This year, the iSchool introduced the iTechFlex Initiative, which aims to establish a new paradigm for technology instruction and learning. In contrast to the traditional top-down, one-size-fits-all, technology-for-its-own-sake model, in which students take courses on technology, the iSchool is moving to a more organic, self-directed, and immersive approach, in which technology is integrated with the curriculum across the professional programs and students are encouraged to be more self-directed in their learning. In addition to this shift in orientation, the iSchool is investing in infrastructure and in new technologies and media collaboration spaces for students.
The development of iTechFlex is a result of feedback received last year from community members, employers, and alumni who responded to a questionnaire on graduate competencies. Respondents provided valuable input, including suggestions on how to strengthen students’ knowledge and skills related to technology.
The iTechFlex initiative has three primary components and will be rolled out over the next two years:
Core Tech Component
In the summer of 2015 the iSchool established Core Technology Competencies for incoming MLIS students and created the Technology Learning Portal (Tech Portal), a novel edX-based online environment that allows incoming student to do a skills self-assessment and work through modules to reach a set competency level. In addition, an ongoing series of extra-curricular face-to-face workshops will be offered. The Tech Portal will be expanded over time to support a wider range of technology skills. Eventually, the hope is to open up the Tech resources to function as a shared academic-public learning space.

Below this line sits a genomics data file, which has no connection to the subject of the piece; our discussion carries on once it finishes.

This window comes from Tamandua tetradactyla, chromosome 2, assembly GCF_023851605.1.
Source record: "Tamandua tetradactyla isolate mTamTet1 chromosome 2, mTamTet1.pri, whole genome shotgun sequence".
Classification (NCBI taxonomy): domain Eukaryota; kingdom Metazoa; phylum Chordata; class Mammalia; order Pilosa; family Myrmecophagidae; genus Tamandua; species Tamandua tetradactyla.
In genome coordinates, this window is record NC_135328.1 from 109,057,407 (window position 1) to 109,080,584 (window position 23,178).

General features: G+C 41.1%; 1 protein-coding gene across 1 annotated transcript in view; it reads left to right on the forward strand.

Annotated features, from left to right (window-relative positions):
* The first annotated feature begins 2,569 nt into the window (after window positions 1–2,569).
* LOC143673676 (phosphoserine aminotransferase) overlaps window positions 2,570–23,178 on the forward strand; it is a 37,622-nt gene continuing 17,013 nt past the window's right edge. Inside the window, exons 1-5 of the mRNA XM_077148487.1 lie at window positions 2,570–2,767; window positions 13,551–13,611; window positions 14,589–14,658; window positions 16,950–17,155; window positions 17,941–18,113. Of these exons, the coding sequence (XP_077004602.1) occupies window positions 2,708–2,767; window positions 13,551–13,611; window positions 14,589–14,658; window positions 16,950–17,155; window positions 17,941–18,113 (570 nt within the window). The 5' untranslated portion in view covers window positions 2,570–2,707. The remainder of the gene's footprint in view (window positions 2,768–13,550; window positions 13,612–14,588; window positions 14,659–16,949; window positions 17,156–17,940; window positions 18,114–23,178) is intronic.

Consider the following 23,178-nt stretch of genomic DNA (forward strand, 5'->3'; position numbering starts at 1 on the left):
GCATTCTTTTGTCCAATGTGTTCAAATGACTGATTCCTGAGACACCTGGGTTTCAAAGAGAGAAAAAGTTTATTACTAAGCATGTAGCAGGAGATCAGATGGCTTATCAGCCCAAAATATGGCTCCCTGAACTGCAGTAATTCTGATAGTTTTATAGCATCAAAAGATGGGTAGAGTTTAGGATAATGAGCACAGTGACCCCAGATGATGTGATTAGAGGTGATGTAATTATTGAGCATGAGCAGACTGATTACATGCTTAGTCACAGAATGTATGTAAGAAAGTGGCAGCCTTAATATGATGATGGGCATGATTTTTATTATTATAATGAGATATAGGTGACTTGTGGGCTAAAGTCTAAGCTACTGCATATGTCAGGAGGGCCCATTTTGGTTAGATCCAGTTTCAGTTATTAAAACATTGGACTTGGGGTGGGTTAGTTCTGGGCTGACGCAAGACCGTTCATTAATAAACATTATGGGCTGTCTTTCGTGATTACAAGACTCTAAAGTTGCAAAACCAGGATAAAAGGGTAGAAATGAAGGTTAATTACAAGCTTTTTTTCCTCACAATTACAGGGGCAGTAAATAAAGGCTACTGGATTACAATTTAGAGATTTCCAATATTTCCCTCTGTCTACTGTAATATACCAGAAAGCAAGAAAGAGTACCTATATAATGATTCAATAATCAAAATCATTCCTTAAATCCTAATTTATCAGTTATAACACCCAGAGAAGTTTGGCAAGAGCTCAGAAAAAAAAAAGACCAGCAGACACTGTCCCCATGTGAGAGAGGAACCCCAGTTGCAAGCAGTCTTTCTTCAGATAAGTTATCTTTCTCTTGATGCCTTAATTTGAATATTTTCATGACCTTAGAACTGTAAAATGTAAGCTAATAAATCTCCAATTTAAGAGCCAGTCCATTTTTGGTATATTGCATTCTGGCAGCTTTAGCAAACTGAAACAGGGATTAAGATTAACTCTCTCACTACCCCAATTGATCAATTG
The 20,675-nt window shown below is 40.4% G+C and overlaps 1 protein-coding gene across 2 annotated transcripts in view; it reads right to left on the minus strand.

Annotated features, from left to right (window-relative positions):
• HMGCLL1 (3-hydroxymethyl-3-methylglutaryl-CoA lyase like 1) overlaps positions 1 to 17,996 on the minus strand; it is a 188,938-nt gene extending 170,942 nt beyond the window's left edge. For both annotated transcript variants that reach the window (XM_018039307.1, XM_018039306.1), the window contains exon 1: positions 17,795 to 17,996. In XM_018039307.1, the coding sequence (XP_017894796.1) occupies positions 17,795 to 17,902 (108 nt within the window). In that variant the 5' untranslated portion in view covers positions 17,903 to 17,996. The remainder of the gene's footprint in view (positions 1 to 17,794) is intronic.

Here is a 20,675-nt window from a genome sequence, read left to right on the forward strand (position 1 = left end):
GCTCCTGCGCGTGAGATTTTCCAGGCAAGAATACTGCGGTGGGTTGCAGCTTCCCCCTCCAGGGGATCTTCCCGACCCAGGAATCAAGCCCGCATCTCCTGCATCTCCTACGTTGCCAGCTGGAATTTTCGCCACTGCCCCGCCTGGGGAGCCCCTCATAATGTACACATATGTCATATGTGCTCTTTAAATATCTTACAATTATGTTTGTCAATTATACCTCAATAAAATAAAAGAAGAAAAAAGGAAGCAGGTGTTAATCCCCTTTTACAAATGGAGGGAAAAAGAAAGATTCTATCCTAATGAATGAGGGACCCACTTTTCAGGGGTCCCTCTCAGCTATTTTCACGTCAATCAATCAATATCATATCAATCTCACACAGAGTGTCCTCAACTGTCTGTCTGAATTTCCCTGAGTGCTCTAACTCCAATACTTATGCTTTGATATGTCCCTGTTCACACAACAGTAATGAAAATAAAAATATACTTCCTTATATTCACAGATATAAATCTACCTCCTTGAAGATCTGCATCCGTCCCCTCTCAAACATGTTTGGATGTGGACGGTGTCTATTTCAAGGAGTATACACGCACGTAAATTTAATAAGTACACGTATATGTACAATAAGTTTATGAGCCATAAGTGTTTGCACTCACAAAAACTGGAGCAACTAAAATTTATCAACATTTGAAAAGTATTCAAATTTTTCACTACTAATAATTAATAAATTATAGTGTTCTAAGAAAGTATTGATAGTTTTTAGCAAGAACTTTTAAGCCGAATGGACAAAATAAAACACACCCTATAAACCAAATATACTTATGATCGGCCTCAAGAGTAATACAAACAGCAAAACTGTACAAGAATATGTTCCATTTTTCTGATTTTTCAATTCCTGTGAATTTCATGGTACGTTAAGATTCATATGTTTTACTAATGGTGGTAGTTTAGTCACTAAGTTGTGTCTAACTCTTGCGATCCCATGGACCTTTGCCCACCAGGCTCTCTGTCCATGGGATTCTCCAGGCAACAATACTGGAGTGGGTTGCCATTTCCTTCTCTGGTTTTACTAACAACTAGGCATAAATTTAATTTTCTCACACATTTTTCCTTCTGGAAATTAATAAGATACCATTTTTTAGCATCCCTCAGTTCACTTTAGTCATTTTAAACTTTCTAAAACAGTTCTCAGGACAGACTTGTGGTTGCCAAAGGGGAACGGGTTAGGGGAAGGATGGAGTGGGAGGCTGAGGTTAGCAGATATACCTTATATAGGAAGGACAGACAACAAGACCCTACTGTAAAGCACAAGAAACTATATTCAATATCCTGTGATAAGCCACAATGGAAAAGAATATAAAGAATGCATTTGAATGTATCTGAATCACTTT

Flexible Digital Learning Component
By early spring 2016, the iSchool will establish the server and software infrastructure to build a digital lab that will provide students with access to systems and tools that are used in the workplace, such as Sharepoint, Access to Memory (AtoM), and BitCurator. The iSchool will work with instructors to design exercises, tutorials, and assignments for existing courses that use this technology infrastructure.
Tech Sandbox Component
The technology sandbox is envisioned as a creative, safe, and playful environment in which students can engage in informal collaborations and learn how to use new software and systems through direct interaction, similar to the Makerspace model. Newer technologies, such as eye tracking software, 3-D printers and Raspberry Pi kits will be available for use by students in course projects and for self-directed learning, and to faculty and students for research projects.
The iSchool is collaborating on this initiative with the UBC Library and the Faculty of Arts IT unit and looks forward to input from alumni and the professional community as the components are rolled out. The iSchool is confident that iTechFlex will enable students to increase their skills and engagement with new technologies and our graduates to make positive contributions in a wider range of professional settings.
Learn more about the many initiatives underway at the iSchool.
Dr. Luanne Freund is Acting Director and Associate Professor at SLAIS the iSchool at UBC.